Effect of frusemide on transvascular fluid fluxes across the lung in exercising horses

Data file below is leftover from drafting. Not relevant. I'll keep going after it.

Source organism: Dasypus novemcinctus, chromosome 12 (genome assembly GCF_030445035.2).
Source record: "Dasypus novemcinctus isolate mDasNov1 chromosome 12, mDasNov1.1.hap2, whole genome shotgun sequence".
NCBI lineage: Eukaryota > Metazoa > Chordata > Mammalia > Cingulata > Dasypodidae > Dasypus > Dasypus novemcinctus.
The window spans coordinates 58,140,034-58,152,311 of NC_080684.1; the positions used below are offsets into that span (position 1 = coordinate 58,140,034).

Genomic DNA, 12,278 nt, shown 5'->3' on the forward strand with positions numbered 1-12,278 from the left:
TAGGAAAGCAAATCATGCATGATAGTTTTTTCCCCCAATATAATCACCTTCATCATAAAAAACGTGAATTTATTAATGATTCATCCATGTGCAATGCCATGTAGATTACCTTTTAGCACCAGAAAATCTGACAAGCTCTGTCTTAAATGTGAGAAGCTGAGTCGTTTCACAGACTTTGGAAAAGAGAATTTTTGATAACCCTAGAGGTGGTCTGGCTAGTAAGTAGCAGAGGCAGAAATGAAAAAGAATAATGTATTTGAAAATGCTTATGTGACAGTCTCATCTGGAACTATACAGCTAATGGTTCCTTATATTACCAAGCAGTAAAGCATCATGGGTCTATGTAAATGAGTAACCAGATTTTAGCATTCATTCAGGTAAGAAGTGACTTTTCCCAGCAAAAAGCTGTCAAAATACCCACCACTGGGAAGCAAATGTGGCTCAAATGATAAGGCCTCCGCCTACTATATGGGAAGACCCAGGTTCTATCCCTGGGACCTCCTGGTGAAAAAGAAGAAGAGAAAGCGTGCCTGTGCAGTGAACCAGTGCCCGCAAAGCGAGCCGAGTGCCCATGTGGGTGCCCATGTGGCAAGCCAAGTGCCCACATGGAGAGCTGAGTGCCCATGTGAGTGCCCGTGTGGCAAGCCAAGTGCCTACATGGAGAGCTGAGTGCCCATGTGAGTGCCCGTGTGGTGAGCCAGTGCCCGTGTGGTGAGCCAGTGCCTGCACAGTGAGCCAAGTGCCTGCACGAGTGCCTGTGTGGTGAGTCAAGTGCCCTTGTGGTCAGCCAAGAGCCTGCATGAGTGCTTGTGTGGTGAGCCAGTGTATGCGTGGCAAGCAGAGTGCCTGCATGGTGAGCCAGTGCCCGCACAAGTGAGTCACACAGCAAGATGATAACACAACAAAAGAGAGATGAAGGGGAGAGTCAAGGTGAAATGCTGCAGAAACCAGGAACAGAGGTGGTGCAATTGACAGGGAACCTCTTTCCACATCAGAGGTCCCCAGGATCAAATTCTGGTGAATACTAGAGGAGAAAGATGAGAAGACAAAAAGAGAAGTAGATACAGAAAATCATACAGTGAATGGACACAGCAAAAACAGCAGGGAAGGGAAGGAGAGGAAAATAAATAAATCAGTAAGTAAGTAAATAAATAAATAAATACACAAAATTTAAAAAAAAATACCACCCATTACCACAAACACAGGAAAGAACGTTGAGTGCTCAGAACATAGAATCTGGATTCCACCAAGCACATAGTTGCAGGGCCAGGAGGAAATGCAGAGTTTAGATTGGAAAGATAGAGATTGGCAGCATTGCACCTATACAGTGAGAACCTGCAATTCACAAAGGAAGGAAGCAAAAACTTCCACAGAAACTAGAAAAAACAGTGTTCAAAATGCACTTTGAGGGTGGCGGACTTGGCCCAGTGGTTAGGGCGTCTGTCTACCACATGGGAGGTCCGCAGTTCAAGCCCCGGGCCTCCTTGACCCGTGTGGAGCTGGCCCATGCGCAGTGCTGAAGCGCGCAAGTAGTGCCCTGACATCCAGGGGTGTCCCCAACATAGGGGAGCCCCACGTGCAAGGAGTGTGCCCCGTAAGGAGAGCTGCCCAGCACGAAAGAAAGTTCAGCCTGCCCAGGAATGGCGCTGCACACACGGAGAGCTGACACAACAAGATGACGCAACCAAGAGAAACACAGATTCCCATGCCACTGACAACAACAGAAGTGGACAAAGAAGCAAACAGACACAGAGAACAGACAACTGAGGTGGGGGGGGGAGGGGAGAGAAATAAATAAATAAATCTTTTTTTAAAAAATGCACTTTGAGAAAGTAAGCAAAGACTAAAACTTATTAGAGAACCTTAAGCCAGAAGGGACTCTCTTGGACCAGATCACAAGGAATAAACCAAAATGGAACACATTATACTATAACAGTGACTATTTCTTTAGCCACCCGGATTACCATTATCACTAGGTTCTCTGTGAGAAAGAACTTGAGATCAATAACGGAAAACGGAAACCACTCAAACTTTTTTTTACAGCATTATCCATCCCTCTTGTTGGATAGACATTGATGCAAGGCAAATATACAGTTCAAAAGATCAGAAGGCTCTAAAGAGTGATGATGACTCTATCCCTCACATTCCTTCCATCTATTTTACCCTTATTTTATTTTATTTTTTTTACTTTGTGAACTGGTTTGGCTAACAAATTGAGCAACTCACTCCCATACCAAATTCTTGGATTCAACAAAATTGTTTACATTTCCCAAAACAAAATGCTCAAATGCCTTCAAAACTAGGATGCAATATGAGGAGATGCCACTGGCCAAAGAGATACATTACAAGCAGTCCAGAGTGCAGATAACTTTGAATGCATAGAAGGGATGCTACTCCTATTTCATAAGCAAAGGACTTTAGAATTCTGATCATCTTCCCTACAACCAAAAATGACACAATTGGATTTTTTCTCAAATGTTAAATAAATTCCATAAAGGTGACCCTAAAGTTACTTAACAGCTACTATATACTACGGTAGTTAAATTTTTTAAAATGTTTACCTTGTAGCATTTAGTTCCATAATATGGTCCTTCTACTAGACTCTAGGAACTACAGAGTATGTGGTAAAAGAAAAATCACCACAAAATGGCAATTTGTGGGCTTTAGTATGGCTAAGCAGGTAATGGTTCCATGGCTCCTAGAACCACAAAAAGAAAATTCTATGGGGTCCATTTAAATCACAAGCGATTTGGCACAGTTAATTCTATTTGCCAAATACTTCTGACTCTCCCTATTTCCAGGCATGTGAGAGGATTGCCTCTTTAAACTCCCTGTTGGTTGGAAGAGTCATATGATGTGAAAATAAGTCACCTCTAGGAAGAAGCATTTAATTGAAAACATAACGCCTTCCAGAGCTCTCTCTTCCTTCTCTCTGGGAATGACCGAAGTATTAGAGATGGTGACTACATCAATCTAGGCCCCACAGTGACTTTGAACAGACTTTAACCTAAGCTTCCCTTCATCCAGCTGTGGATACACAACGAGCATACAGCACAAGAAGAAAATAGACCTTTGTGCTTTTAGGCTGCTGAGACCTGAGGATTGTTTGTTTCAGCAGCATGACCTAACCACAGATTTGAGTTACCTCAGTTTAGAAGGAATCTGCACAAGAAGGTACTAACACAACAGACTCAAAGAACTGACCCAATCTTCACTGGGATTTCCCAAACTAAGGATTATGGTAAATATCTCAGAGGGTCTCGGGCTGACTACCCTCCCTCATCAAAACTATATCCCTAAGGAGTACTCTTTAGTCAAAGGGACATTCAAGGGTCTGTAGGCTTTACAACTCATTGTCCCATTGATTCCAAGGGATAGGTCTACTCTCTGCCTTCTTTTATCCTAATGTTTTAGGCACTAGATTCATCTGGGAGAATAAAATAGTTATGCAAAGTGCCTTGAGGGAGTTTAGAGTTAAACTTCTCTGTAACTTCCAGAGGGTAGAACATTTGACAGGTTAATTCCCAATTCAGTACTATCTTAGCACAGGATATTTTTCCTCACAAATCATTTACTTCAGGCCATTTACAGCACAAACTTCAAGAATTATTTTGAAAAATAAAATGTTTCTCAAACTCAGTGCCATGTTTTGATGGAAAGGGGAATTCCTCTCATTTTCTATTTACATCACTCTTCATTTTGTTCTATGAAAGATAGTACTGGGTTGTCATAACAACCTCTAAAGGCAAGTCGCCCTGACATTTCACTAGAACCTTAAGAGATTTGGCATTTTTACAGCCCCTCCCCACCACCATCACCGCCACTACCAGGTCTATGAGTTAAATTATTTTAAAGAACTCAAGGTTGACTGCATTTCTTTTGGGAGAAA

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REASONS FOR PERFORMING STUDY: Frusemide (Fru) is widely prescribed for management of racehorses experiencing EIPH. The effect of Fru in the lung appears to be a reduction in transcapillary pressures and inhibition of the erythrocyte anion exchange, which may lead to attenuation of transpulmonary fluid fluxes during exercise. HYPOTHESIS: Treatment with Fru will attenuate transpulmonary fluid fluxes in horses during high intensity exercise. METHODS: In a crossover study, 6 race-fit Standardbred horses were treated with 250 mg of Fru i.v. (FruTr) or placebo (Con) 4 h before exercise on a high speed treadmill until fatigue. Arterial and central mixed venous blood, as well as CO(2) elimination and O(2) uptake, were sampled. Volume changes across the lung and transvascular fluid fluxes were calculated from changes in haemoglobin, packed cell volume, plasma protein and cardiac output (Q). RESULTS: During exercise, Q increased in both Con and FruTr, with Q being significantly lower in FruTr (mean ± s.e. 301.8 ± 8.5 l/min at fatigue) compared to Con (336.5 ± 15.6 l/min) (P<0.01). At rest frusemide had no effect on erythrocyte (J(ER)) and transvascular (J(V-A)) fluid fluxes across the lung. Exercise had a significant effect on J(ER) and J(V-A) (P ≤ 0.02). During exercise, J(ER) (at fatigue 14.6 ± 2.3 l/min and 11.6 ± 2.2 l/min in Con and FruTr, respectively) and J(V-A) (at fatigue 14.9 ± 2.3 l/min and 12.0 ± 2.2 l/min in Con and FruTr, respectively) were not significantly different between Con and FruTr (P = 0.6 and P = 0.8 for J(ER) and J(V-A), respectively). CONCLUSIONS AND CLINICAL IMPORTANCE: Fru does not have a measurable effect on J(ER) and J(V-A). Cardiac output was reduced in FruTr, suggesting that there were also smaller changes in the capillary recruitment and transvascular transmural hydrostatic pressures; however, this did not effect J(V-A). Therefore, Fru at the dose of 250 mg does not appear to be an effective treatment for regulating pulmonary transvascular forces during exercise in horses.
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